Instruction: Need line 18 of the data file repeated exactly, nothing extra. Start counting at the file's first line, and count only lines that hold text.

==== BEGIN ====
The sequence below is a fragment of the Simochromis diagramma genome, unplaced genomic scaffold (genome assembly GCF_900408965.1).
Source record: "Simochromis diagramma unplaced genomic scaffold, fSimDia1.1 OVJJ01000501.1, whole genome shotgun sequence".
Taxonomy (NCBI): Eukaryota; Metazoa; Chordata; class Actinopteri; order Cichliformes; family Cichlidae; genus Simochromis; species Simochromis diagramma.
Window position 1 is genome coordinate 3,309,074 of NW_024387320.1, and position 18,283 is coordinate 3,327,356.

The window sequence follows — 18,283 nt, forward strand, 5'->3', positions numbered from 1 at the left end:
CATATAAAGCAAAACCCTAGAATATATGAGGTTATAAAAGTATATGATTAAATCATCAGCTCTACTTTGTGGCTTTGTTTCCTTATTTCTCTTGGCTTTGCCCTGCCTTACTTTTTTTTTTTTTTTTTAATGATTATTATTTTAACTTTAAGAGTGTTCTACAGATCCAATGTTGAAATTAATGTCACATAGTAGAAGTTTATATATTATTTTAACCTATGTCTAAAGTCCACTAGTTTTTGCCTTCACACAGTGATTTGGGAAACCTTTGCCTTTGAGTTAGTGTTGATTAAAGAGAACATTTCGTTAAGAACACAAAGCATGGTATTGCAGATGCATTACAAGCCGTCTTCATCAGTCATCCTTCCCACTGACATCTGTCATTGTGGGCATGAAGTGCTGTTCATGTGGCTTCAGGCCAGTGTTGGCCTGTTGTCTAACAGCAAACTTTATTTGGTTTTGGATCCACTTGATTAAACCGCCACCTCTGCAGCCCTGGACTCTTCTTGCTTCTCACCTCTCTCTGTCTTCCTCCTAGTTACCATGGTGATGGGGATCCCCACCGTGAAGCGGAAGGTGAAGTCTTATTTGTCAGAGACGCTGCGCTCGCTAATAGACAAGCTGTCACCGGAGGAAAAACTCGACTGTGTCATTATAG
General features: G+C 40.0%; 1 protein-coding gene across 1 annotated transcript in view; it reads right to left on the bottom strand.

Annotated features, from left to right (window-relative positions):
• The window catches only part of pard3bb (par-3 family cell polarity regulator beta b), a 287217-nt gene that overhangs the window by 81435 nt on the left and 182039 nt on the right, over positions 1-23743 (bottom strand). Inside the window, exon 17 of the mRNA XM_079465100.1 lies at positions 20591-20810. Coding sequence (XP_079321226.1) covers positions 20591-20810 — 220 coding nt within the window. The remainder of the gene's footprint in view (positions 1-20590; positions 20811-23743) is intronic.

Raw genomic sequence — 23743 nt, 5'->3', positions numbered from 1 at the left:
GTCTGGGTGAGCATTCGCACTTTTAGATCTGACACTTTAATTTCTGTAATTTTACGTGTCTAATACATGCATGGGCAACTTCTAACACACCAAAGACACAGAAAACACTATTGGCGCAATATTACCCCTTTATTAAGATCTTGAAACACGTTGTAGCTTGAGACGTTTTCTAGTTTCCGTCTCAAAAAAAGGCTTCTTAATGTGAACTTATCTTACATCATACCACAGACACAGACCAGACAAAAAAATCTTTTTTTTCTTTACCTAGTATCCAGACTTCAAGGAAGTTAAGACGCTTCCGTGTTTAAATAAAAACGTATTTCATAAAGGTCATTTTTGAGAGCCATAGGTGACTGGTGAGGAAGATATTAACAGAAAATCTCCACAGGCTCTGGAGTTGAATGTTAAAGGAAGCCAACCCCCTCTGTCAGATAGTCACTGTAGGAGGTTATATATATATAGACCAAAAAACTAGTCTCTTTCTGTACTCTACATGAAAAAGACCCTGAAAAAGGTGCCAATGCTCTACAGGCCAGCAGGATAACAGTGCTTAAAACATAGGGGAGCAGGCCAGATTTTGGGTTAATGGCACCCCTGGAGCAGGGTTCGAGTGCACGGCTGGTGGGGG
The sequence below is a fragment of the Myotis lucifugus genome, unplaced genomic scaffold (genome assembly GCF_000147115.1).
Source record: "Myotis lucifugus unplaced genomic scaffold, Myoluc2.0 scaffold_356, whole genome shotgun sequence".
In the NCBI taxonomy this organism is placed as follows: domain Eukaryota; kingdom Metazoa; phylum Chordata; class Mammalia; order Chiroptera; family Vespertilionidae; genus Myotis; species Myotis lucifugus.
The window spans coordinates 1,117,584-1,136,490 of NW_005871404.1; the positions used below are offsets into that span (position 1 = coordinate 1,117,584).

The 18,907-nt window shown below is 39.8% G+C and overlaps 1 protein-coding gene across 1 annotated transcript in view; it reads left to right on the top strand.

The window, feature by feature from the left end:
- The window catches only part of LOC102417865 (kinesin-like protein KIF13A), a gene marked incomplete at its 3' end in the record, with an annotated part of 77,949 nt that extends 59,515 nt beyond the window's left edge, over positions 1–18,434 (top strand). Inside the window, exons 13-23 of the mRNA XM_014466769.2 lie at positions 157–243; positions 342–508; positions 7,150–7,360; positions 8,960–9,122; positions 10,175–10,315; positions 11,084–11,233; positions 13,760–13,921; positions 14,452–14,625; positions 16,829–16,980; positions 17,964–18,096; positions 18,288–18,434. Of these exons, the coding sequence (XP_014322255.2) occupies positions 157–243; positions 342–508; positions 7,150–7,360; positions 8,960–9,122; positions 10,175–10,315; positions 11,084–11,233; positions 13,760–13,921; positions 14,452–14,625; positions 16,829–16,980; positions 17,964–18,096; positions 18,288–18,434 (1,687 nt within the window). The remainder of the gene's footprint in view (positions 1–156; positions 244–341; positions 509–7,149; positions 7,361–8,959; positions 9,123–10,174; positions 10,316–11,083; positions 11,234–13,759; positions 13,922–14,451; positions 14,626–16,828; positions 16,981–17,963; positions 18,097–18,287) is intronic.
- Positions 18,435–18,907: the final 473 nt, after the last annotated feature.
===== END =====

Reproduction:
- The window catches only part of LOC102417865 (kinesin-like protein KIF13A), a gene marked incomplete at its 3' end in the record, with an annotated part of 77,949 nt that extends 59,515 nt beyond the window's left edge, over positions 1–18,434 (top strand). Inside the window, exons 13-23 of the mRNA XM_014466769.2 lie at positions 157–243; positions 342–508; positions 7,150–7,360; positions 8,960–9,122; positions 10,175–10,315; positions 11,084–11,233; positions 13,760–13,921; positions 14,452–14,625; positions 16,829–16,980; positions 17,964–18,096; positions 18,288–18,434. Of these exons, the coding sequence (XP_014322255.2) occupies positions 157–243; positions 342–508; positions 7,150–7,360; positions 8,960–9,122; positions 10,175–10,315; positions 11,084–11,233; positions 13,760–13,921; positions 14,452–14,625; positions 16,829–16,980; positions 17,964–18,096; positions 18,288–18,434 (1,687 nt within the window). The remainder of the gene's footprint in view (positions 1–156; positions 244–341; positions 509–7,149; positions 7,361–8,959; positions 9,123–10,174; positions 10,316–11,083; positions 11,234–13,759; positions 13,922–14,451; positions 14,626–16,828; positions 16,981–17,963; positions 18,097–18,287) is intronic.